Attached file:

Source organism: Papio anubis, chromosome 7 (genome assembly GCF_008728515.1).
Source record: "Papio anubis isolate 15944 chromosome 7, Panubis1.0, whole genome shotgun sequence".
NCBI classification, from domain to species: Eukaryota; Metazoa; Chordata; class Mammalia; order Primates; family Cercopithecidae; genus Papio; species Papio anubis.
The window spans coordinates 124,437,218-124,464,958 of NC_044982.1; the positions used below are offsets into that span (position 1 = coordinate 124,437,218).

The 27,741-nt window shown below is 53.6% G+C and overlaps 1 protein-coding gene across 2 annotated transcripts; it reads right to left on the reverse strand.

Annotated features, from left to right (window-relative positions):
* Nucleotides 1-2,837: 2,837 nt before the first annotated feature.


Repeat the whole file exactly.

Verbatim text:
Source organism: Papio anubis, chromosome 7 (genome assembly GCF_008728515.1).
Source record: "Papio anubis isolate 15944 chromosome 7, Panubis1.0, whole genome shotgun sequence".
NCBI classification, from domain to species: Eukaryota; Metazoa; Chordata; class Mammalia; order Primates; family Cercopithecidae; genus Papio; species Papio anubis.
The window spans coordinates 124,437,218-124,464,958 of NC_044982.1; the positions used below are offsets into that span (position 1 = coordinate 124,437,218).

The 27,741-nt window shown below is 53.6% G+C and overlaps 1 protein-coding gene across 2 annotated transcripts; it reads right to left on the reverse strand.

Annotated features, from left to right (window-relative positions):
* Nucleotides 1-2,837: 2,837 nt before the first annotated feature.